Who among us writers hasn’t found themselves doubting at one time or another whether the grammar in our writing was correct? I myself have at least three doubts regarding the previous sentence in this paragraph! We’ve probably all been in this situation before, getting stuck during the editing process over a comma we weren’t sure was correctly placed or the appropriate formatting for a citation. That’s why today’s Writer’s Toolkit review features a nifty handbook designed to aid writers through the trials of editing and revision: The Hodges Harbrace Handbook by Cheryl Glenn and Loretta Gray.
This handbook was one of the required materials for the online creative writing course I took through UC Berkeley. I currently own the 17th edition, published in 2009 with an MLA update, though at the time of writing this review, an 18th edition has already been released (and you can be sure that more will follow).
Originally published in 1941 by English professor John Hodges as the Harbrace Handbook of English, this book has since evolved into one of the richest English writing resources available today. The contents are organized into seven parts:
- Spelling and Diction
- Effective Sentences
- Research and Documentation
Parts are subdivided into chapters and color-coded for your convenience (sorry, I couldn’t resist). Also included are a preface by the authors outlining new features and revisions for the current edition, a glossary of usage, a glossary of frequently used terms, and an index.
The first thing one might notice upon opening The Hodges Harbrace Handbook is the table of contents printed right into the back of the front cover and the first pages. At a glance, it’s clear how thorough this manual is, covering as many topics as possible from grammar and mechanics to proper usage of English in college-level writing. The table provides a quick guide to different sections and chapters, which are colored and numbered for easy reference.
As for the actual content, I find the explanations easy to understand, bearing in mind that the book is geared toward college students and above. To add to the educational experience, practice exercises are included within chapters, as are checklists for certain cases that come up in the editing process. Other notable features are the special boxes interspersed throughout the book: “Thinking Rhetorically” invites writers to consider the impact of their writing choices on their target audience; “Multilingual Writers” notes common areas of confusion for English learners, especially those for whom English is not a first language; and “Tech Savvy” provides helpful tips for using word-processing software, a useful feature for writers of the digital age. The last pages of the handbook include indexes for “Multilingual Writers” boxes, checklists and revision symbols.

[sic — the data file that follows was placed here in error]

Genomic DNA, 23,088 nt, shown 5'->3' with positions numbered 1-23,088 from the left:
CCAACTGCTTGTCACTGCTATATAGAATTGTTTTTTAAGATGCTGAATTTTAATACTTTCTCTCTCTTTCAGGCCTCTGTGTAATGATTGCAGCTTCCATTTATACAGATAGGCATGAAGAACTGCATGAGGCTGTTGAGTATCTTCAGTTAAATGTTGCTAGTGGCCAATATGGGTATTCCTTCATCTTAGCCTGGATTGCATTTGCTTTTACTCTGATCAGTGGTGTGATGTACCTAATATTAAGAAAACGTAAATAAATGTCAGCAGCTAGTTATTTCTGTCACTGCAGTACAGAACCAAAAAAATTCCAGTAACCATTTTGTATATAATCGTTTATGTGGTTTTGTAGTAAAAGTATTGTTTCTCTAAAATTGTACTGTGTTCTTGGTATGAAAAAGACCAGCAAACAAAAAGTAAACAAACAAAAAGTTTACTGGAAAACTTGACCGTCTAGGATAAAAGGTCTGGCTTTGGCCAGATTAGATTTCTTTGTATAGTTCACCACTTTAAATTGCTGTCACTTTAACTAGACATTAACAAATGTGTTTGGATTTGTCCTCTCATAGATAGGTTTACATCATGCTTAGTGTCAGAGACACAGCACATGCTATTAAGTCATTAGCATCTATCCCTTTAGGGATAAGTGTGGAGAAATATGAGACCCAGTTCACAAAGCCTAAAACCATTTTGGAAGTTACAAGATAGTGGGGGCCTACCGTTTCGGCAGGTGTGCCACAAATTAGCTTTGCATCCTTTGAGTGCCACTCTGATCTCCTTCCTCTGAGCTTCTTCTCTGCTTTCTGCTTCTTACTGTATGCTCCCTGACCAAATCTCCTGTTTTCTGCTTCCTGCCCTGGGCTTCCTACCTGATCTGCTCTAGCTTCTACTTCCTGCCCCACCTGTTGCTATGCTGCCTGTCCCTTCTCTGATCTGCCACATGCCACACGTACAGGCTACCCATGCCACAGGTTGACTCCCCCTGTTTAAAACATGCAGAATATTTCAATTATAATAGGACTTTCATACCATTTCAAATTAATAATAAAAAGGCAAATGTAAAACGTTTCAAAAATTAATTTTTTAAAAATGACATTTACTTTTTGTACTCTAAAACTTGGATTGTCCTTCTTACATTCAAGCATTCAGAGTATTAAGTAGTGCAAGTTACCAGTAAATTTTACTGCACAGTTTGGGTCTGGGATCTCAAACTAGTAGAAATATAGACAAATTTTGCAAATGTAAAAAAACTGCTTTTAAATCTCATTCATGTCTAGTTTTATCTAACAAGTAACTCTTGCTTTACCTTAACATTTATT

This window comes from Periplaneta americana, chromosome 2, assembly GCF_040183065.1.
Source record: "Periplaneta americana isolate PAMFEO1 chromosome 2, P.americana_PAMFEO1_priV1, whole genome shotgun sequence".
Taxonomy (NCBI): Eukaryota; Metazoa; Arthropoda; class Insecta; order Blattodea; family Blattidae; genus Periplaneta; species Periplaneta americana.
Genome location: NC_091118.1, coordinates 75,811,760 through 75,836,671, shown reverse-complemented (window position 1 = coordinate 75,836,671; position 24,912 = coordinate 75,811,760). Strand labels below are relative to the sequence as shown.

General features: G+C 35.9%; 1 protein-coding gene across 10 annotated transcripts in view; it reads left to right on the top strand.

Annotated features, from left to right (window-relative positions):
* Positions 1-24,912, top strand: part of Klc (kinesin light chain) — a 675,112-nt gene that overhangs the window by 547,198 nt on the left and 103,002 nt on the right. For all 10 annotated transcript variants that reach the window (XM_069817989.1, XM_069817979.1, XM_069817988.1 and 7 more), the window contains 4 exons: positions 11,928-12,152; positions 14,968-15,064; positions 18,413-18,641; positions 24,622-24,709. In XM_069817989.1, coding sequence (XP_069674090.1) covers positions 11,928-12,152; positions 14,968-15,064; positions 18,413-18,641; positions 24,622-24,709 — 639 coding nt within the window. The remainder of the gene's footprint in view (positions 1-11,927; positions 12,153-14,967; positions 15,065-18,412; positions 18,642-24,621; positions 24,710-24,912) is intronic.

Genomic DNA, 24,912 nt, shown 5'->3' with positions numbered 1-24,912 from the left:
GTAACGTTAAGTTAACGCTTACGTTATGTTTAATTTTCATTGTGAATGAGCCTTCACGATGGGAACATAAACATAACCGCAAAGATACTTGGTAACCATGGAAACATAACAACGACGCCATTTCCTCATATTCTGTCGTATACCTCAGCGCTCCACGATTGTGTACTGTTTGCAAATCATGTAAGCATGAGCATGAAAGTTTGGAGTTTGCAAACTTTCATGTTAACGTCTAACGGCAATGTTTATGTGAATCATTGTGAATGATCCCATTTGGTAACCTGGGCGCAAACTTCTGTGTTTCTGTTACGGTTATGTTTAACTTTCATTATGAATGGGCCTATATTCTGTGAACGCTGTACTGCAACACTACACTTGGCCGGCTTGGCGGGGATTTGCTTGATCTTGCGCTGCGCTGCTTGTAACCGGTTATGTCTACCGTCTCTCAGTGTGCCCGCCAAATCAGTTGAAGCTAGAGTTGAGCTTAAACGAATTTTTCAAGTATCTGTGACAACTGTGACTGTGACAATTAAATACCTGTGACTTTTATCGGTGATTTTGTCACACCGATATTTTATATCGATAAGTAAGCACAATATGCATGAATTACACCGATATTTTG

One of my favorite details about the most recent editions of The Hodges Harbrace Handbook is the update for writers of modern times. As of the 17th edition, a new chapter titled “Online Writing” is included in the “Writing” part of the guide, and revisions reflect updates to MLA and APA guidelines and an expansion to a chapter on using writing software for business. Because of these updates, I would strongly advise against purchasing any edition of this handbook earlier than the 17th, published in 2009.
Honestly, this list is pretty short. In fact, the first issue I found with this handbook may have been due to error on my part. There were a couple of questions for which I couldn’t find answers in the handbook, either because I was searching for them in the wrong chapters or because they simply weren’t there. Also, the preface mentions some supplemental materials that are only available when bundled with the handbook at an additional cost. Not exactly a downside, but just a point to keep in mind if you’re looking for a complete learning experience to go with this guide.
Oh, and of course there’s the matter of price. A new latest-edition hard copy goes for over $80 on Amazon, which may seem steep to a student who only plans on using it for a semester. On the other hand, a prolific writer who needs to constantly edit and revise their work would probably find any price under $100 quite reasonable. As with any product, it’s all a matter of whether or not you feel you’d be able to get your money’s worth out of it.
- Versatile and thorough guide to the English language
- Well-organized contents
- Easy to understand
- In-chapter practice exercises
- Special boxes for “Thinking Rhetorically”, “Multilingual Writers” and “Tech Savvy” tips
- Extra indexes for “Multilingual Writers”, checklists and revision symbols
- Updated edition for writing in the modern age
- Possible missing information
- Supplemental materials available at additional cost
- Price ($80+ new on Amazon)
I highly recommend this handbook to any writer who puts as much effort into editing as into writing, if not more. Though I purchased my copy as a requirement for a class two years ago, I have since found it quite helpful when revising my work, and continue to use it today. Whether you’re looking for a complete guide to basic grammar or a full learning experience in the English language, The Hodges Harbrace Handbook is a great resource to keep handy, as much for the student writing for college as for the creative individual writing for life.